What Does Our Trash Say About Us?
What comes to mind when you think about archaeology? Egypt? Bones? High-waisted trousers and chisels? The word “archaeology” comes from the Greekarkhaiologia, which literally means “the study of ancient things.” But in the 1970s, an American archaeologist named William Rathje decided to study his own era’s trash, and a new field emerged: contemporary archaeology.
In their 1992 book, Rubbish!: The Archaeology of Garbage, Rathje and co-author Cullen Murphy wrote, “What people have owned—and thrown away—can speak more eloquently, informatively, and truthfully about the lives they lead than they themselves ever may.” They found that humans consumed less fruit and more junk food and alcohol than they said they did. And, counterintuitively, people actually wasted more during economic recession.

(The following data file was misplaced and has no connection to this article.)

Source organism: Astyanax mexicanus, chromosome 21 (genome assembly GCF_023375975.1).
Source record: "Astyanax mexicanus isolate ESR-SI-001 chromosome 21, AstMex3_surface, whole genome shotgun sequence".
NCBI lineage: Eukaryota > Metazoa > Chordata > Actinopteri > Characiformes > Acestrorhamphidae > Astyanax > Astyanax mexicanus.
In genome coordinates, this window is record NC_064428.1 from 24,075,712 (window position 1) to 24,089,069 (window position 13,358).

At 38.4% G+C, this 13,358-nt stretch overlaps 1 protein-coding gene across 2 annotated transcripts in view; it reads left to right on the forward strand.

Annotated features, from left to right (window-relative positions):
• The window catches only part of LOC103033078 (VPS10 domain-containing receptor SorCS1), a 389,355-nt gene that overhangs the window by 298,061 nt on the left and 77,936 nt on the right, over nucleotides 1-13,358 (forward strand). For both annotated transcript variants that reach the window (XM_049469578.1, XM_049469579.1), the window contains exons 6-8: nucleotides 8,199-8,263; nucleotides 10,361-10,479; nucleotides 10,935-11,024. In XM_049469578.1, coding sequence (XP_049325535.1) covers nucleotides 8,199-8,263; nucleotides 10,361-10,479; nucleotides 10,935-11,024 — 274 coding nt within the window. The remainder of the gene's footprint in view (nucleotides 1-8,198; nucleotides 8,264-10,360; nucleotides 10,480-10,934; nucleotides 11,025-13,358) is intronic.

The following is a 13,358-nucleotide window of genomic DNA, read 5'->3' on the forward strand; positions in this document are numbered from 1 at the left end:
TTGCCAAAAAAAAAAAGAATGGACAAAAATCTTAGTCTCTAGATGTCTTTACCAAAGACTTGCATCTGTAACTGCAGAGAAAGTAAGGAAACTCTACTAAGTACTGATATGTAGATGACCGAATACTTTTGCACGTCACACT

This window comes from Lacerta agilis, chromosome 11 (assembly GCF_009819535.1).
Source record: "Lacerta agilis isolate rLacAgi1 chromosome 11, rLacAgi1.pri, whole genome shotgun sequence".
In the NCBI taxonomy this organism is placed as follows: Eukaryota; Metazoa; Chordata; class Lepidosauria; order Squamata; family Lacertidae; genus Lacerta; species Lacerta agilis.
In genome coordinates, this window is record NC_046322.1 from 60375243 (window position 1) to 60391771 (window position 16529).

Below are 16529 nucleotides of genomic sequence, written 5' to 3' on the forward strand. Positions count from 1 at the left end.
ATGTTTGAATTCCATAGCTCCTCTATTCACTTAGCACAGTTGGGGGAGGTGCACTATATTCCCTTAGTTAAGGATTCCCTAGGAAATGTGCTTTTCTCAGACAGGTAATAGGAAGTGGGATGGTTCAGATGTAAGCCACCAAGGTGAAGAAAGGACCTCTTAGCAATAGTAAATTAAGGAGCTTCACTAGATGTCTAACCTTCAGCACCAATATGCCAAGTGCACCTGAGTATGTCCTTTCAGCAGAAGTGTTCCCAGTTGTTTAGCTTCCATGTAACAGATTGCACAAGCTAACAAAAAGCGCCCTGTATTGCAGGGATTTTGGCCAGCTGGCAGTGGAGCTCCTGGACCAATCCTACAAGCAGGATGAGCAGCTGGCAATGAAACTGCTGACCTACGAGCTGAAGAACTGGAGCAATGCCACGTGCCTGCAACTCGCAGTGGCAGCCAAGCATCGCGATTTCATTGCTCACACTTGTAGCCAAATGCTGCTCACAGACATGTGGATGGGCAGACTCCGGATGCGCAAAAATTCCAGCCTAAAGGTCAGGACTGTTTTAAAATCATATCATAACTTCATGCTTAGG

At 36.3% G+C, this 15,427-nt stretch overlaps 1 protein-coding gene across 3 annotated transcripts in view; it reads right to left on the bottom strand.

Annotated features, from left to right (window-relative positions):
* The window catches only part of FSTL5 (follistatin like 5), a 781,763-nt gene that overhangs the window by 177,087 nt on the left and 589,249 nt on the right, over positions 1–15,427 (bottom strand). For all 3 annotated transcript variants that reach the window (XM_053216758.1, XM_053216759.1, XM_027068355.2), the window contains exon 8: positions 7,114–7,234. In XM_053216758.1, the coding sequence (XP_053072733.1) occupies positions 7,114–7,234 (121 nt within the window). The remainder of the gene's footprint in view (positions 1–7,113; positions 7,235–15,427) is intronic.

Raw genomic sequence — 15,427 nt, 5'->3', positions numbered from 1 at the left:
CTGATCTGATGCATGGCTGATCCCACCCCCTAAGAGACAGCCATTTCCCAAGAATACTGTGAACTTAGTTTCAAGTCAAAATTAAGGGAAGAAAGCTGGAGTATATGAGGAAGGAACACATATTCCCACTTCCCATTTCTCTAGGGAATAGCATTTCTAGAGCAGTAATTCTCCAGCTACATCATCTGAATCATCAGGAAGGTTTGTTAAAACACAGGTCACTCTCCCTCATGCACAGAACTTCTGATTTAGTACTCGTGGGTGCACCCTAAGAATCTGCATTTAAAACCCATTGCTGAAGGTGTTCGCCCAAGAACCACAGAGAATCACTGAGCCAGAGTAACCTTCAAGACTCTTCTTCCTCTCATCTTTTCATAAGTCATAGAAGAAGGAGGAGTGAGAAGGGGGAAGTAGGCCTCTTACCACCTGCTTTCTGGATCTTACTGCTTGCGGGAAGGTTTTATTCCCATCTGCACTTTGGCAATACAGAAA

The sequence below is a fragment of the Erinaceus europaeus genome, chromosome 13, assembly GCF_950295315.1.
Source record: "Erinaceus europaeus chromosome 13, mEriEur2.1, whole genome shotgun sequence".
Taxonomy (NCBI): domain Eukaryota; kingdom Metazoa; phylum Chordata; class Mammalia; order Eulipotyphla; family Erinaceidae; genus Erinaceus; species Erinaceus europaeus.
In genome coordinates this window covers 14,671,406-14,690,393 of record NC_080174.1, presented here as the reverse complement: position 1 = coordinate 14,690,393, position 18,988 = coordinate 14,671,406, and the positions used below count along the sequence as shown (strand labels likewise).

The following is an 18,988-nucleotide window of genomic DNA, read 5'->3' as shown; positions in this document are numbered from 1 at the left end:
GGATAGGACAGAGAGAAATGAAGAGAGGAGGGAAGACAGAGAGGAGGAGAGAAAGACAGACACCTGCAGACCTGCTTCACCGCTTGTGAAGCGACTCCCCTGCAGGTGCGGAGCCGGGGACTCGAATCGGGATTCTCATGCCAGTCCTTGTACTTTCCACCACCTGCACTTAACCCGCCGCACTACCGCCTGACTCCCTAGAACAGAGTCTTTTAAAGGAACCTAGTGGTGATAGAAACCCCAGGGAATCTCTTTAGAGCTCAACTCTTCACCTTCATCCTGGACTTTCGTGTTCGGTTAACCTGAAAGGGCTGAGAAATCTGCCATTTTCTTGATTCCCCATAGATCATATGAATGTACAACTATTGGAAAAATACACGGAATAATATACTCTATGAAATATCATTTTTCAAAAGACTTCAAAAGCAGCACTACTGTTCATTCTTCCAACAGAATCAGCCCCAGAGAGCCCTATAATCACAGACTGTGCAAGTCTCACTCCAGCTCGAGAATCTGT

Phonebooks, disposable diapers, medicine vials, half-empty cans of paint—this was the stuff of Rathje’s attention. It was no less deserving of it, he argued, than the artifacts placed behind glass in museums. (After all, one could argue that’s just antique trash.)
But while Mayan remnants look like limestone fragments and ceramic vessels, humans of the past century have left behind aluminum, concrete, plastic, and more.